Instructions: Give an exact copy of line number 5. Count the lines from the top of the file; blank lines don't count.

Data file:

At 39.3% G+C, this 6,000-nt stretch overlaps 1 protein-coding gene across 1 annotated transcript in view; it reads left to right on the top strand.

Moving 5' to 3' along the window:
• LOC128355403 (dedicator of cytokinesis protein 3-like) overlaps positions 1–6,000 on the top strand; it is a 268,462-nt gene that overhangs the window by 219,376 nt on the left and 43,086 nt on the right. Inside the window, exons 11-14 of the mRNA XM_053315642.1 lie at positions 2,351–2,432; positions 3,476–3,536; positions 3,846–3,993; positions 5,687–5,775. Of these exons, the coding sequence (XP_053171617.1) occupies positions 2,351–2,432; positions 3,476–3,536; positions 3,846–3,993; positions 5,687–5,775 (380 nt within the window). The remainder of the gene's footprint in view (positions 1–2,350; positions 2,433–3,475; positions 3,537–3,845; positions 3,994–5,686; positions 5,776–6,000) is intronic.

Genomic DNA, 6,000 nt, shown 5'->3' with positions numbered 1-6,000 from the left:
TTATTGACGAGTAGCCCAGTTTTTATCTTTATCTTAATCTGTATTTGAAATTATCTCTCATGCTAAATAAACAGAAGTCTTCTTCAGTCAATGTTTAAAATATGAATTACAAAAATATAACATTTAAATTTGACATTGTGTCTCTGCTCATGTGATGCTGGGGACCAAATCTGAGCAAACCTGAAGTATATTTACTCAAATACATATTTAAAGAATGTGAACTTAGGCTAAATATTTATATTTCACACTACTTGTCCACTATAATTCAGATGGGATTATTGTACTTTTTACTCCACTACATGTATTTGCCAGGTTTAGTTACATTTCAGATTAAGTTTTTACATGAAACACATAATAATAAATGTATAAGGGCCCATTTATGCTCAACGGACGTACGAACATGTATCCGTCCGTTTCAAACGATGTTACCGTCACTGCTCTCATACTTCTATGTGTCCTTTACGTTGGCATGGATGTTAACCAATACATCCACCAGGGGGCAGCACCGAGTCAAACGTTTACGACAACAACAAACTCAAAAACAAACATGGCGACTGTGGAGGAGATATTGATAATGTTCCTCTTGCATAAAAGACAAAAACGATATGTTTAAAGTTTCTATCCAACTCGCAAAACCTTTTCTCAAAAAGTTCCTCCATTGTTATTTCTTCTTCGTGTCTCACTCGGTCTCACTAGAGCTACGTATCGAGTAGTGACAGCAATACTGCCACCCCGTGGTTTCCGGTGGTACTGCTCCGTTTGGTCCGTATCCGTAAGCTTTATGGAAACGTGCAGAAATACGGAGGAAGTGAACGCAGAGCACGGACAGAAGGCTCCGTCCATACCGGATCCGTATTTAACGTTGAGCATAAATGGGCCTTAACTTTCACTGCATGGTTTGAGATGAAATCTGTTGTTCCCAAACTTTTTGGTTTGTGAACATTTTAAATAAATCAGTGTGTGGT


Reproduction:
TTATTGACGAGTAGCCCAGTTTTTATCTTTATCTTAATCTGTATTTGAAATTATCTCTCATGCTAAATAAACAGAAGTCTTCTTCAGTCAATGTTTAAAATATGAATTACAAAAATATAACATTTAAATTTGACATTGTGTCTCTGCTCATGTGATGCTGGGGACCAAATCTGAGCAAACCTGAAGTATATTTACTCAAATACATATTTAAAGAATGTGAACTTAGGCTAAATATTTATATTTCACACTACTTGTCCACTATAATTCAGATGGGATTATTGTACTTTTTACTCCACTACATGTATTTGCCAGGTTTAGTTACATTTCAGATTAAGTTTTTACATGAAACACATAATAATAAATGTATAAGGGCCCATTTATGCTCAACGGACGTACGAACATGTATCCGTCCGTTTCAAACGATGTTACCGTCACTGCTCTCATACTTCTATGTGTCCTTTACGTTGGCATGGATGTTAACCAATACATCCACCAGGGGGCAGCACCGAGTCAAACGTTTACGACAACAACAAACTCAAAAACAAACATGGCGACTGTGGAGGAGATATTGATAATGTTCCTCTTGCATAAAAGACAAAAACGATATGTTTAAAGTTTCTATCCAACTCGCAAAACCTTTTCTCAAAAAGTTCCTCCATTGTTATTTCTTCTTCGTGTCTCACTCGGTCTCACTAGAGCTACGTATCGAGTAGTGACAGCAATACTGCCACCCCGTGGTTTCCGGTGGTACTGCTCCGTTTGGTCCGTATCCGTAAGCTTTATGGAAACGTGCAGAAATACGGAGGAAGTGAACGCAGAGCACGGACAGAAGGCTCCGTCCATACCGGATCCGTATTTAACGTTGAGCATAAATGGGCCTTAACTTTCACTGCATGGTTTGAGATGAAATCTGTTGTTCCCAAACTTTTTGGTTTGTGAACATTTTAAATAAATCAGTGTGTGGT